Immigrantn/a
Neither migrant nor immigrant90%

Writing

All Students81%
Female85%
Male78%
Black (not Hispanic)n/a
Asiann/a
Hispanicn/a
American Indian or Alaskan Nativen/a
White (not Hispanic)86%
Free lunch eligiblen/a
Reduced lunch eligiblen/a
Not eligible for free/reduced price lunch82%
Students with disabilities (IEP)n/a
Students without disabilities85%
Limited English proficiency (LEP)n/a
Proficient in English83%
Immigrantn/a
Neither migrant nor immigrant80%
Scale: % proficient or advanced

About the tests


In 2012-2013 Colorado used the Transitional Colorado Assessment Program (TCAP) to test students' skills in reading, writing and mathematics in grades 3 through 10, and in science in grades 5, 8 and 10. The TCAP is a standards-based test, which means it measures how well students are mastering specific skills defined for each grade by the state of Colorado. The goal is for all students to score at or above proficient on the test. The TCAP replaced the CSAP as Colorado's state assessment program effective for the 2011-2012 school year.

The different student groups are identified by the Colorado Department of Education. If there are fewer than 16 students in a particular group, the state doesn't report data for that group.

Source: Colorado Department of Education

Math

All Students84%
Female78%
Male90%
Black (not Hispanic)n/a
Asiann/a
Hispanicn/a
Multiracialn/a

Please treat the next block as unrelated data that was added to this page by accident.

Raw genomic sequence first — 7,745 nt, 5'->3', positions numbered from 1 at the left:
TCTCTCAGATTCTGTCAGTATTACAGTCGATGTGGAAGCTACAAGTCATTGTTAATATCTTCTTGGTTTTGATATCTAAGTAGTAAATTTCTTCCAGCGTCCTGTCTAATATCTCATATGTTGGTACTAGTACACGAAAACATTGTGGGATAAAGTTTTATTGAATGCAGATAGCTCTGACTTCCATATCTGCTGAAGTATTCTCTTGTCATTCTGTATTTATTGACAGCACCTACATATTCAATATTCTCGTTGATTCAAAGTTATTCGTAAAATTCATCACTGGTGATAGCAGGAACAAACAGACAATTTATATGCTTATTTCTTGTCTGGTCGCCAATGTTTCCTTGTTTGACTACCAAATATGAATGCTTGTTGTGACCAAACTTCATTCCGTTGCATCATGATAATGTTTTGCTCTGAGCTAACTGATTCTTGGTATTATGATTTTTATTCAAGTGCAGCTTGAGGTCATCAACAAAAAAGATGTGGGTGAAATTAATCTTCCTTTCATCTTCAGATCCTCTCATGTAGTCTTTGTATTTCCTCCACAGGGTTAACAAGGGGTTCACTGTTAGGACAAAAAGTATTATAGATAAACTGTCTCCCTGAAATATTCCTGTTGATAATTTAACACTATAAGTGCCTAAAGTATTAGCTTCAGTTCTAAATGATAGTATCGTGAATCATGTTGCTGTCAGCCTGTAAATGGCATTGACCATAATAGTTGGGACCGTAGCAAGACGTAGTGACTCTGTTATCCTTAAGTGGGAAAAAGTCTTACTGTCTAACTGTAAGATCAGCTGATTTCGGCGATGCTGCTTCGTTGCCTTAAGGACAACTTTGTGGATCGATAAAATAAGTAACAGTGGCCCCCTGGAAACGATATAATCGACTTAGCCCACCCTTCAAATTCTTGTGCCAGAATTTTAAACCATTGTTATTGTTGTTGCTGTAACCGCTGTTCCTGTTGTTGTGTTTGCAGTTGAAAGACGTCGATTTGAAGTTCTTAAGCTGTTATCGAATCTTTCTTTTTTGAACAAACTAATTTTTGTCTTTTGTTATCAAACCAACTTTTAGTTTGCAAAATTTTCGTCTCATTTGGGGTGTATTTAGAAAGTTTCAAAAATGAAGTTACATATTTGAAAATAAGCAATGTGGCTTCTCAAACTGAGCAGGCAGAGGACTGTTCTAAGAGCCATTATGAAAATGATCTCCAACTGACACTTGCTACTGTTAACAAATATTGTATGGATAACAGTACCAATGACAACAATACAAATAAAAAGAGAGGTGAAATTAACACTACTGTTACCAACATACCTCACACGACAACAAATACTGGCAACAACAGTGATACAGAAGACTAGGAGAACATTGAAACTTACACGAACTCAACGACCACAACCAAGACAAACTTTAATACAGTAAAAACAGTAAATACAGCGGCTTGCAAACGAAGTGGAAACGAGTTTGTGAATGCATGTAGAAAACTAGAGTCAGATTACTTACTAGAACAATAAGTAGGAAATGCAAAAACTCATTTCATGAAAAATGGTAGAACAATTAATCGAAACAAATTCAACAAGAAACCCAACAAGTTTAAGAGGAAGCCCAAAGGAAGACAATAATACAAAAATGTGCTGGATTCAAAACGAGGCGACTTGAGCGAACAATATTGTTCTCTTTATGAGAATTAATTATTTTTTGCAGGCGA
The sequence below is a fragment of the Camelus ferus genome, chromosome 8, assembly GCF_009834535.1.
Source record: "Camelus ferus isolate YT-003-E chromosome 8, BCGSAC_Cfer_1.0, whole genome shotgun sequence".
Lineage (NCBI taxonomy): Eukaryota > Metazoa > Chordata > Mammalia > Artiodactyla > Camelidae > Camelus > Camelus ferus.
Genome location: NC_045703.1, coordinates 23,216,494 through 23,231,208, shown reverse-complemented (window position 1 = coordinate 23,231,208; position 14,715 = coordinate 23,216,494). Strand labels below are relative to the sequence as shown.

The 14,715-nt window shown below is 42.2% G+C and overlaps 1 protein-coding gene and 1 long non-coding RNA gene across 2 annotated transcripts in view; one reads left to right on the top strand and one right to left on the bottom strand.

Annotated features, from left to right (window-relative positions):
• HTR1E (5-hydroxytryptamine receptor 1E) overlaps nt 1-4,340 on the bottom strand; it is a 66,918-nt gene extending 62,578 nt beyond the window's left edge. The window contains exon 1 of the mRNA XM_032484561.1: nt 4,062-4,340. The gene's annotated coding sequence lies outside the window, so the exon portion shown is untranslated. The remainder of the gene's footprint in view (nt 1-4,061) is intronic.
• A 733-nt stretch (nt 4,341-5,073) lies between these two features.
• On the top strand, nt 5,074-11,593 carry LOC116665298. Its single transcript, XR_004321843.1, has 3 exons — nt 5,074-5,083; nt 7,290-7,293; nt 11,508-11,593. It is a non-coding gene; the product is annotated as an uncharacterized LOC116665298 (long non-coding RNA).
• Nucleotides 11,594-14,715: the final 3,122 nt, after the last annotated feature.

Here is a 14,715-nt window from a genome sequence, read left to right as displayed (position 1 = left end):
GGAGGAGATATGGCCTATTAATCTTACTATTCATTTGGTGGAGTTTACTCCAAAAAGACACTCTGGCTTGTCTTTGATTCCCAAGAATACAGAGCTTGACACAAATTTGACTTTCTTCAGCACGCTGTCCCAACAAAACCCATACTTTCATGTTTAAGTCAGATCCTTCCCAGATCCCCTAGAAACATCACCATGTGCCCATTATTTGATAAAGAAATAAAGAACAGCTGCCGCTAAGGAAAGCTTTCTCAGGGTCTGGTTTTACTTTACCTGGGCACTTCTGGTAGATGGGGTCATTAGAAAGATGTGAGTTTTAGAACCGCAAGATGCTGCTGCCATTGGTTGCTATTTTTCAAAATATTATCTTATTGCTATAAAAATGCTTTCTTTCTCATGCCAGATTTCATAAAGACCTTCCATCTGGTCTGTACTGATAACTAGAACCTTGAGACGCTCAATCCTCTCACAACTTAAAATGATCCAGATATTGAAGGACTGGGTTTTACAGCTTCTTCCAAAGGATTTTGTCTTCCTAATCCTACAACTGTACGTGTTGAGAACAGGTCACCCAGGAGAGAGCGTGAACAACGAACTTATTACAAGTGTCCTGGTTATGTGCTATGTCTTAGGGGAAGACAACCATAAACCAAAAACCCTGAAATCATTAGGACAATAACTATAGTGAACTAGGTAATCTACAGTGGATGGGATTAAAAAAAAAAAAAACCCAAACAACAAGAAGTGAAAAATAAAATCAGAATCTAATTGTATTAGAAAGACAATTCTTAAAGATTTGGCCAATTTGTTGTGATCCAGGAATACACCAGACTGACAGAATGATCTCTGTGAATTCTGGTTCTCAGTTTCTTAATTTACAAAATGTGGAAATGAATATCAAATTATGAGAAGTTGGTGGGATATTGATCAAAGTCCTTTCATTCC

American Indian or Alaskan Nativen/a
White (not Hispanic)85%
Free lunch eligiblen/a
Reduced lunch eligiblen/a
Not eligible for free/reduced price lunch87%
Students with disabilities (IEP)n/a
Students without disabilities83%
Limited English proficiency (LEP)n/a
Proficient in English83%
Immigrantn/a
Neither migrant nor immigrant84%

Reading

All Students95%
Female96%
Male95%
Black (not Hispanic)n/a
Asiann/a
Hispanicn/a
Multiracialn/a
American Indian or Alaskan Nativen/a
White (not Hispanic)96%
Free lunch eligiblen/a
Reduced lunch eligiblen/a
Not eligible for free/reduced price lunch97%
Students with disabilities (IEP)n/a
Students without disabilities95%
Limited English proficiency (LEP)n/a
Proficient in English95%
Immigrantn/a
Neither migrant nor immigrant95%

Science

All Students77%
Female71%
Male83%
Black (not Hispanic)n/a
Asiann/a
Hispanicn/a
Multiracialn/a
American Indian or Alaskan Nativen/a
White (not Hispanic)75%
Free lunch eligiblen/a
Reduced lunch eligiblen/a